Light therapy may help treat multiple kinds of depression

By Katherine Brown • Published: February 9th, 2016
Category: Health in a Heartbeat

In people with seasonal affective disorder, depression occurs during specific times of the year, typically during the colder, darker winter months. For these patients, the positive effects of light therapy are well-known.

People with this condition typically usually see improvement in symptoms with a combination of light therapy and antidepressants or psychotherapy. Now a study from JAMA Psychiatry has found that light therapy can be an effective treatment for nonseasonal depression as well.

This is the first study to show that nonseasonal depression can potentially be treated with light therapy. Nonseasonal depression is much more common than seasonal depression. It occurs in at least 5 percent of American adults.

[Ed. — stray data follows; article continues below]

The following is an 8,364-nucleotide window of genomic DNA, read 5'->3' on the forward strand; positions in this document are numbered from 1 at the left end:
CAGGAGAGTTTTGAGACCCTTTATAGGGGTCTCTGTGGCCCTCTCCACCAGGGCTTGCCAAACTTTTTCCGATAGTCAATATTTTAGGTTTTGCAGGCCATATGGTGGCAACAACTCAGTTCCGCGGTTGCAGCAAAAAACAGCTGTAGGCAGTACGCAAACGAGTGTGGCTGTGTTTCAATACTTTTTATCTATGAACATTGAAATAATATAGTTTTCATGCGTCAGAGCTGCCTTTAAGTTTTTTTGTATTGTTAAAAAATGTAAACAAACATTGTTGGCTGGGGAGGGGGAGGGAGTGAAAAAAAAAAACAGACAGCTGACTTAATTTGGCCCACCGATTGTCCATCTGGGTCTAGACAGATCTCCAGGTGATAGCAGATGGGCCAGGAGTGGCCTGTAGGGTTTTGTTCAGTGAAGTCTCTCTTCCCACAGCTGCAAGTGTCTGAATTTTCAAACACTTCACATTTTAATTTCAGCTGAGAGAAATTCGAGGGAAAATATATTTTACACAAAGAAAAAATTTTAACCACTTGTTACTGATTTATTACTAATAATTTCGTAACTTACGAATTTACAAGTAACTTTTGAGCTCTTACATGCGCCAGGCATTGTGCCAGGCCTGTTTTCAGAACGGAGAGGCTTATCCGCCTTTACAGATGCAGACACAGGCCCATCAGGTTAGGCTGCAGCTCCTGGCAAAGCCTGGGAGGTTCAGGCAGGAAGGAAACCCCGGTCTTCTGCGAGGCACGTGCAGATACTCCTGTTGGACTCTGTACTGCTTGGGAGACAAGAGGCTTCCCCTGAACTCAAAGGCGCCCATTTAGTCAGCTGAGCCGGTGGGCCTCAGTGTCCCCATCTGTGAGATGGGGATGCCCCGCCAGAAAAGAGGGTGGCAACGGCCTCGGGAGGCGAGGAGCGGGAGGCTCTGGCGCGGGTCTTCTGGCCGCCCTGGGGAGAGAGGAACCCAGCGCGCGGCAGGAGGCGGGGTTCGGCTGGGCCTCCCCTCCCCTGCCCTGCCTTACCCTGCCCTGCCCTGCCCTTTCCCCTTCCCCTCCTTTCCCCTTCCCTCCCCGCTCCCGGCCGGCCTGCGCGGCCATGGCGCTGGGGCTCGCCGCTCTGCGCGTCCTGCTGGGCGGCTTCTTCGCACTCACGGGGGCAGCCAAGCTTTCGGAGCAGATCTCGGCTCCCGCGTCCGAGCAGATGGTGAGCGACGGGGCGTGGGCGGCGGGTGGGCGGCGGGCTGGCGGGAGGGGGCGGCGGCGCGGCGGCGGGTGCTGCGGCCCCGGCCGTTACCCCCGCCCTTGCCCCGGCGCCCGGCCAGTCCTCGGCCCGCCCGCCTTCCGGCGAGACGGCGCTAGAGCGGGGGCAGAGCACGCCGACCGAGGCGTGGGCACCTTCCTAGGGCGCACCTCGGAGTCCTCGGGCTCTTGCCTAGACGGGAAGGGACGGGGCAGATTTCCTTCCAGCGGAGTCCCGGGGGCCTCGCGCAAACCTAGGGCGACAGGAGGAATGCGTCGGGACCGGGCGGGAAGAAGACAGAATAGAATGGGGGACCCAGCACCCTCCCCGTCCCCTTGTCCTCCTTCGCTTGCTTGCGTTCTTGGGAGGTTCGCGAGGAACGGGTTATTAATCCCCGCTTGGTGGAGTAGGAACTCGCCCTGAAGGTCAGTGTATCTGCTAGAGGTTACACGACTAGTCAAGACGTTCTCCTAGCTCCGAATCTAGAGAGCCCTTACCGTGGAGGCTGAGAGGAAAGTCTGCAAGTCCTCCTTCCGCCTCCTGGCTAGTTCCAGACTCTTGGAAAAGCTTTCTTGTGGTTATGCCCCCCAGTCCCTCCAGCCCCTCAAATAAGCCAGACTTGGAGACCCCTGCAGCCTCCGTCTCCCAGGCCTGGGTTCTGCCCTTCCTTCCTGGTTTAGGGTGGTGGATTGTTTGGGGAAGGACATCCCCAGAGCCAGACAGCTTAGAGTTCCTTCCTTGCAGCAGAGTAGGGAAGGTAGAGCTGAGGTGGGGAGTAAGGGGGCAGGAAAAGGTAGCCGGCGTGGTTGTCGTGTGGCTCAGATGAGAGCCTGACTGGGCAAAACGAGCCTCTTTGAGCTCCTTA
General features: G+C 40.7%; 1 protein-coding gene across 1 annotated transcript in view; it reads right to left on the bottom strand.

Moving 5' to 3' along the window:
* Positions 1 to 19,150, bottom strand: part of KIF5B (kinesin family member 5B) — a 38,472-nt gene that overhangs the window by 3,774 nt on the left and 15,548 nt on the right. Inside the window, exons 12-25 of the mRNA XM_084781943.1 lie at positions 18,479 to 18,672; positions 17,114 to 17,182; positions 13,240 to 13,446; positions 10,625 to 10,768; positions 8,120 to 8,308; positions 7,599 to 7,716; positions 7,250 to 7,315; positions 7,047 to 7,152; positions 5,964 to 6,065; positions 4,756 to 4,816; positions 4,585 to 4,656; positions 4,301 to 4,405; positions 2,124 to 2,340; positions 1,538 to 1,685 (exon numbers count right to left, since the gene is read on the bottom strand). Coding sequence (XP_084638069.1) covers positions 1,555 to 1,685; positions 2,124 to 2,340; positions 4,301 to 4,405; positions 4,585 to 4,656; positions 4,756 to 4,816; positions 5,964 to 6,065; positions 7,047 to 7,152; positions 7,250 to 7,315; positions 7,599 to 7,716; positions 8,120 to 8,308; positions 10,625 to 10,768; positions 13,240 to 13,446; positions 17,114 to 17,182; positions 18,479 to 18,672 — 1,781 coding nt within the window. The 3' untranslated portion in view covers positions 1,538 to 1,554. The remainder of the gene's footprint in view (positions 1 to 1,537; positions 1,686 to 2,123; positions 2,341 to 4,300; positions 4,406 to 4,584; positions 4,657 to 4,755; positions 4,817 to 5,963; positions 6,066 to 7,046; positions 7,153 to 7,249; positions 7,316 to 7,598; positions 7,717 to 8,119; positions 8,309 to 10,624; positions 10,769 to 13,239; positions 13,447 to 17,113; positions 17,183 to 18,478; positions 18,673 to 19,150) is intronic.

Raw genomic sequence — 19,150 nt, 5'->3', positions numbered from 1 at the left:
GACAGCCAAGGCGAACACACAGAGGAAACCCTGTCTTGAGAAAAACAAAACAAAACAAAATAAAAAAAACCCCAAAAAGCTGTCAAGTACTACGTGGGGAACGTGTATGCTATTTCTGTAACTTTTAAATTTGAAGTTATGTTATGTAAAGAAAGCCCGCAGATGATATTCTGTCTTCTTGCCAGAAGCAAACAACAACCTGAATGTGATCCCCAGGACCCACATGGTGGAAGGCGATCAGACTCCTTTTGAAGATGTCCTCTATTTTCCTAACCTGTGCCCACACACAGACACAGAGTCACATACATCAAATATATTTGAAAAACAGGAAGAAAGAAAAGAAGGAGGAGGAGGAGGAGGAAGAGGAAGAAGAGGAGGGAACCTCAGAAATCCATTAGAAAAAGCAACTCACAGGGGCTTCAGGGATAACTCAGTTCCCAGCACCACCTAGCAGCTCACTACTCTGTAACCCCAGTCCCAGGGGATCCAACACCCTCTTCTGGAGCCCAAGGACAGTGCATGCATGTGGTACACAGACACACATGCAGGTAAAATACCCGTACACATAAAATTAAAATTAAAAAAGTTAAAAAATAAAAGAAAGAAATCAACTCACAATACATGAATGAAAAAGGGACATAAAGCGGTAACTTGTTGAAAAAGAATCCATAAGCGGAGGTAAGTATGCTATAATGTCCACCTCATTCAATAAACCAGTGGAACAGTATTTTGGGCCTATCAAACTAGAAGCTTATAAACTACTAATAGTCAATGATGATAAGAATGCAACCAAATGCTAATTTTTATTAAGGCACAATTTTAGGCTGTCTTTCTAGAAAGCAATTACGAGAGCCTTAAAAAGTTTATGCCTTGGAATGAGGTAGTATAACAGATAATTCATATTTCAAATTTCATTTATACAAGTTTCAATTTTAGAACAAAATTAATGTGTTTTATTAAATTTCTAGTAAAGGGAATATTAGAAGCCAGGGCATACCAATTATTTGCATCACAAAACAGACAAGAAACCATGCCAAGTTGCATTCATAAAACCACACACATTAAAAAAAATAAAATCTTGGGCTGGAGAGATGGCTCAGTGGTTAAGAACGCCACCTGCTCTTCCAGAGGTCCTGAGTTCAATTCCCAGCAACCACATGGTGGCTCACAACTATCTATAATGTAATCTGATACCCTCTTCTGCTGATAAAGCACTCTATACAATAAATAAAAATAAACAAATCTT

For the study, researchers randomly assigned patients between the ages of 19 and 60 to receive one of four treatments for eight weeks. The first group received 30 minutes of daily exposure to fluorescent light. The second group received  20 milligrams of Prozac each day. The third group received both the light and the Prozac, while a fourth control group received a placebo pill and exposure to an electric air purifier.

Using well-validated scales that quantify depression severity, the researchers found improvements in all four groups. The difference between patients who had received Prozac or the placebo pill was not statistically significant. However, light therapy produced significantly more improvement than the placebo alone. When combined, light therapy and Prozac produced the most significant improvements in patients.

Because light therapy can be effectively combined with medicine and psychotherapy without many side effects, researchers believe it could be a good option for safe treatment of multiple kinds of depression in the future.